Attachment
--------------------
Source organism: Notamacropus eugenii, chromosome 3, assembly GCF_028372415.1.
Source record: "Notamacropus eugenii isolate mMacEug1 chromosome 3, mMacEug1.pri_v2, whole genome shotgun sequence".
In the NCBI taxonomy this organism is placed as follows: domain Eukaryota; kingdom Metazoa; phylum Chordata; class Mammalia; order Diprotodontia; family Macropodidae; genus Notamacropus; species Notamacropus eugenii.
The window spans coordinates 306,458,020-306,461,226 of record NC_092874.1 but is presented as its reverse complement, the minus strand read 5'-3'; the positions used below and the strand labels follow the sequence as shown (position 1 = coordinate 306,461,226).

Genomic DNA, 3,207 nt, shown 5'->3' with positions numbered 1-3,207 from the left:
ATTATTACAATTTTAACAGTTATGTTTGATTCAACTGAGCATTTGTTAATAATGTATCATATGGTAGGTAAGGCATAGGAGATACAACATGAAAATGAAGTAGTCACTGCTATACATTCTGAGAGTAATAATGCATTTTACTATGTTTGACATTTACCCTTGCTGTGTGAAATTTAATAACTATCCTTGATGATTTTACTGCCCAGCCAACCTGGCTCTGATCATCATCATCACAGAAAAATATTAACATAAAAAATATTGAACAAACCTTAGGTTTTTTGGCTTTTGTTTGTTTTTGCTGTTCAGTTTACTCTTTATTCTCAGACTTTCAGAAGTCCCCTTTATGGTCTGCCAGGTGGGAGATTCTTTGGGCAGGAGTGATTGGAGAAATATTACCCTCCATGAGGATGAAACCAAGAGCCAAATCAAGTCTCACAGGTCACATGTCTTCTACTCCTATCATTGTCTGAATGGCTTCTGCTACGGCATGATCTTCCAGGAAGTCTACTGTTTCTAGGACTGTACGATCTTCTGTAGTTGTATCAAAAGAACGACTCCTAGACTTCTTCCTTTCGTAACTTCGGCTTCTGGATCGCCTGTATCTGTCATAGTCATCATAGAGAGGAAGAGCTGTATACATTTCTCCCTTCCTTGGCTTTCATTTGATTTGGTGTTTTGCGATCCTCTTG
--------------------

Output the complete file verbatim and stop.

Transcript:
Source organism: Notamacropus eugenii, chromosome 3, assembly GCF_028372415.1.
Source record: "Notamacropus eugenii isolate mMacEug1 chromosome 3, mMacEug1.pri_v2, whole genome shotgun sequence".
In the NCBI taxonomy this organism is placed as follows: domain Eukaryota; kingdom Metazoa; phylum Chordata; class Mammalia; order Diprotodontia; family Macropodidae; genus Notamacropus; species Notamacropus eugenii.
The window spans coordinates 306,458,020-306,461,226 of record NC_092874.1 but is presented as its reverse complement, the minus strand read 5'-3'; the positions used below and the strand labels follow the sequence as shown (position 1 = coordinate 306,461,226).

Genomic DNA, 3,207 nt, shown 5'->3' with positions numbered 1-3,207 from the left:
ATTATTACAATTTTAACAGTTATGTTTGATTCAACTGAGCATTTGTTAATAATGTATCATATGGTAGGTAAGGCATAGGAGATACAACATGAAAATGAAGTAGTCACTGCTATACATTCTGAGAGTAATAATGCATTTTACTATGTTTGACATTTACCCTTGCTGTGTGAAATTTAATAACTATCCTTGATGATTTTACTGCCCAGCCAACCTGGCTCTGATCATCATCATCACAGAAAAATATTAACATAAAAAATATTGAACAAACCTTAGGTTTTTTGGCTTTTGTTTGTTTTTGCTGTTCAGTTTACTCTTTATTCTCAGACTTTCAGAAGTCCCCTTTATGGTCTGCCAGGTGGGAGATTCTTTGGGCAGGAGTGATTGGAGAAATATTACCCTCCATGAGGATGAAACCAAGAGCCAAATCAAGTCTCACAGGTCACATGTCTTCTACTCCTATCATTGTCTGAATGGCTTCTGCTACGGCATGATCTTCCAGGAAGTCTACTGTTTCTAGGACTGTACGATCTTCTGTAGTTGTATCAAAAGAACGACTCCTAGACTTCTTCCTTTCGTAACTTCGGCTTCTGGATCGCCTGTATCTGTCATAGTCATCATAGAGAGGAAGAGCTGTATACATTTCTCCCTTCCTTGGCTTTCATTTGATTTGGTGTTTTGCGATCCTCTTG